The Austrian government has presented a draft online hate speech law, the Communication Platforms Act, which, if passed, will limit free speech in the country. The Austrian government writes in the introduction to its proposed law:
“The main reason for the development of this draft Act is the worrying development that the Internet and social media, in addition to the advantages that these new technologies and communication channels provide, have also established a new form of violence, and hate on the Internet is increasing in the form of insults, humiliation, false information and even threats of violence and death. The attacks are predominantly based on racist, xenophobic, misogynistic and homophobic motives. A comprehensive strategy and a set of measures are required that range from prevention to sanctions. This strategy is based on the two pillars of platform responsibility and victim protection, with the present draft Act relating to ensuring platform responsibility”.
The proposed law is modelled on Germany’s much criticized NetzDG law, also known as the censorship law, which came into effect in January 2018 and requires social media companies to delete or block any online unlawful content within 24 hours or 7 days at the most, or face fines of up to 50 million euros.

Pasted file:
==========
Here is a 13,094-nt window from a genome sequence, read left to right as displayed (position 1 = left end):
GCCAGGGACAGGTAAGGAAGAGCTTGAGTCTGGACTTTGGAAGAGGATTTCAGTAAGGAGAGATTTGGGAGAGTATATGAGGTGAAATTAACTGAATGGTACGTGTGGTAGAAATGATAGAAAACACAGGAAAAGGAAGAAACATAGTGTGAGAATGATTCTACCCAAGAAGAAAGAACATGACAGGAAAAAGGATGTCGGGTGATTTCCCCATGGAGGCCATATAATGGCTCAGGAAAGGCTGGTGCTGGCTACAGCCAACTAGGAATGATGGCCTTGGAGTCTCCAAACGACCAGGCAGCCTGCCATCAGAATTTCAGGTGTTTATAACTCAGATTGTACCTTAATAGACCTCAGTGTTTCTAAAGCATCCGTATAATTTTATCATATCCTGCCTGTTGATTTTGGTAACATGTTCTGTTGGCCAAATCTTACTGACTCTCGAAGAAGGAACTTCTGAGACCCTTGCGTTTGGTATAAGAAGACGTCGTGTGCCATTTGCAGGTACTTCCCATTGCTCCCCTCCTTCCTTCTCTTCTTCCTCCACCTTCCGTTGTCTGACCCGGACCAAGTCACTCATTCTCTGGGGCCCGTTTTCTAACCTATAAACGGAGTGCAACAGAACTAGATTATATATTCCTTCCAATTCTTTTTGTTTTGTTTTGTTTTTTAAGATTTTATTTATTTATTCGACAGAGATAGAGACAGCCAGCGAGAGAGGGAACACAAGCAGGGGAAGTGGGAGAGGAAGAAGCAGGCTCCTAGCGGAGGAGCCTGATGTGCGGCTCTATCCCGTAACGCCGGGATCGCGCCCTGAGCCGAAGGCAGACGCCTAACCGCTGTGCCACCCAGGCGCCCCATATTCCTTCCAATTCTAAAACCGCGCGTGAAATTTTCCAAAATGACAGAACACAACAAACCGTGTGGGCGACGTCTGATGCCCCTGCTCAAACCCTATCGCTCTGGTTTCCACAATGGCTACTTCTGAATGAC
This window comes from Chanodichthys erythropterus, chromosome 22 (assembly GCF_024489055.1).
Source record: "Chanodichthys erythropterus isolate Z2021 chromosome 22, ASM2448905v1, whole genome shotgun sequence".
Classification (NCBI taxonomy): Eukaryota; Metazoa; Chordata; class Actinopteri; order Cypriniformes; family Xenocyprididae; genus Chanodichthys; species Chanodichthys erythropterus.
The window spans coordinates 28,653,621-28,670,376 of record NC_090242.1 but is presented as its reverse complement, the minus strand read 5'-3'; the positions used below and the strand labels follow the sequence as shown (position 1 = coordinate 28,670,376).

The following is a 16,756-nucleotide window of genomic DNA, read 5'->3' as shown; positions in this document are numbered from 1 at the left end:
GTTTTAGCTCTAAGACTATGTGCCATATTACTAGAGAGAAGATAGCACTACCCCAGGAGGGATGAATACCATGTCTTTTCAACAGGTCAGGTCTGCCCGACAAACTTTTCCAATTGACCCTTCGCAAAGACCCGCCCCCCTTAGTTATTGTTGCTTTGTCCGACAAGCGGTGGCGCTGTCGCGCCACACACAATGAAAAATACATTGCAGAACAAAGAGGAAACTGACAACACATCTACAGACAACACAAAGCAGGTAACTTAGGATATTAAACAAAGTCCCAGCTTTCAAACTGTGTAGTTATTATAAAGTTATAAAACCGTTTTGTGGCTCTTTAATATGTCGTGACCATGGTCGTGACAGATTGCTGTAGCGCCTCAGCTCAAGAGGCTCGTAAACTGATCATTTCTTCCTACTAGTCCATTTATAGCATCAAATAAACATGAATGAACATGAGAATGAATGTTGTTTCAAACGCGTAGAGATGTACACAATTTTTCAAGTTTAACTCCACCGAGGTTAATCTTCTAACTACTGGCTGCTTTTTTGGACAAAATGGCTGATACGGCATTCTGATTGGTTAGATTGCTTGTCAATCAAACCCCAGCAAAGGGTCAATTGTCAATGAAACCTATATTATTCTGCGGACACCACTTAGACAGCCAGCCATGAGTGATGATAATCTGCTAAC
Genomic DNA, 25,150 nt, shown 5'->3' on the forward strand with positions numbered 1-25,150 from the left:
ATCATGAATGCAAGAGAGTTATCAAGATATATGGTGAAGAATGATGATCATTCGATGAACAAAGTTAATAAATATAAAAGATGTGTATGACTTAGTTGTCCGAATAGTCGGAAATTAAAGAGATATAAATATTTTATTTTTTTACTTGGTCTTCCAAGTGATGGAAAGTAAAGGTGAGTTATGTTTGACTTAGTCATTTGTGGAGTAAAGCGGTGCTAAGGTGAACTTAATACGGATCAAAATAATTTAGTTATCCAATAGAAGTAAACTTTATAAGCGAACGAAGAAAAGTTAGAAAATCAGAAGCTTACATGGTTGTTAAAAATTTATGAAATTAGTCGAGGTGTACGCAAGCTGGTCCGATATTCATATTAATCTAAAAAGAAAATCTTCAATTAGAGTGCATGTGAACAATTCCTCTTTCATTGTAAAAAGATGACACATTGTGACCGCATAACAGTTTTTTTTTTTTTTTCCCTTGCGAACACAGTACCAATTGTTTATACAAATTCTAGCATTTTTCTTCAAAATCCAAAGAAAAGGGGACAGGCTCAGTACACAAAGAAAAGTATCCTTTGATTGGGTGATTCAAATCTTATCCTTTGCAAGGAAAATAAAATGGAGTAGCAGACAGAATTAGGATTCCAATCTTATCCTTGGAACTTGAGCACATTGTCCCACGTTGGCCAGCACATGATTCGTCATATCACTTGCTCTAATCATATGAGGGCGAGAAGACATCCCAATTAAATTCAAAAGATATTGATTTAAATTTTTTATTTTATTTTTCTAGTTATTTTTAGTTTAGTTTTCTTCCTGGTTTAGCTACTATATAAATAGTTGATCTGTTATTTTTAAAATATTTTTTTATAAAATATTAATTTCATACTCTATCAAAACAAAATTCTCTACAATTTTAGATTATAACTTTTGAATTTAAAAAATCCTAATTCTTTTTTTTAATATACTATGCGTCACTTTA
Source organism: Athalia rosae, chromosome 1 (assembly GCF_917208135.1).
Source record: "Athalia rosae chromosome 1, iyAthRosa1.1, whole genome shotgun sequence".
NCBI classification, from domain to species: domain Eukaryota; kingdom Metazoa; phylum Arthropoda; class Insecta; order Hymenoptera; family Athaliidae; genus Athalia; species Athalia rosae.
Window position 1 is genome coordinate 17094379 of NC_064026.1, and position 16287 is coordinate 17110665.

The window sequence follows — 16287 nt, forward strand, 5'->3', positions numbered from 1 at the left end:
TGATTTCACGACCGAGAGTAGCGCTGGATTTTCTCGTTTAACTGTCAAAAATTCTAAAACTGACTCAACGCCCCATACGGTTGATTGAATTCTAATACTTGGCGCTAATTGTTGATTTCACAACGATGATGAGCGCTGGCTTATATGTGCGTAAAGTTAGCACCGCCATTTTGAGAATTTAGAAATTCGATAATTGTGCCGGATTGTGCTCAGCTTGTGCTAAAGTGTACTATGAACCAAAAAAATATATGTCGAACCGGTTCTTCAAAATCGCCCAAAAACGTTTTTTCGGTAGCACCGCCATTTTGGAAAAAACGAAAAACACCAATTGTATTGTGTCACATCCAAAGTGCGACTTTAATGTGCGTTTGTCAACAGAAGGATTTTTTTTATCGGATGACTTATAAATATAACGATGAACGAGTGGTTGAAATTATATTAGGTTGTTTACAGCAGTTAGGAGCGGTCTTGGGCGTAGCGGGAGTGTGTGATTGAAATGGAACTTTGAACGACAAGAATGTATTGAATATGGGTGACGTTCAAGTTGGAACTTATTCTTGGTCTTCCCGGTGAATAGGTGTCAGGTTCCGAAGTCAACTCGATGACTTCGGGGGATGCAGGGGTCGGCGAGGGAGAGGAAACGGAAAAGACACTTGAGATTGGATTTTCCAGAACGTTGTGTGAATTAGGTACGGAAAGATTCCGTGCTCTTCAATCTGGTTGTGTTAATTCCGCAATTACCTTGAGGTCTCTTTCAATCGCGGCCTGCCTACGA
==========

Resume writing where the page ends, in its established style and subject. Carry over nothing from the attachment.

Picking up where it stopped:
In May 2020, France adopted a similar law, known as the “Avia law“, also modelled on the German NetzDG law, which requires online platforms to remove reported “hateful content” — incitement to hatred, or discriminatory insult, on the grounds of race, religion, ethnicity, gender, sexual orientation or disability — within 24 hours. Failure to do so could result in fines of up to 1.25 million euros or 4% of the platform’s global revenue.
Similarly, the Austrian law requires “obviously” unlawful content to be deleted within 24 hours and other unlawful content within seven days. Failure to do so could lead to fines of up to 10 million euros ($12 million). Platforms must provide a reporting function for such content and react immediately to notifications.
Just like Germany’s NetzDG law, the Austrian censorship law privatizes state censorship by requiring social media platforms to censor their users on behalf of the state.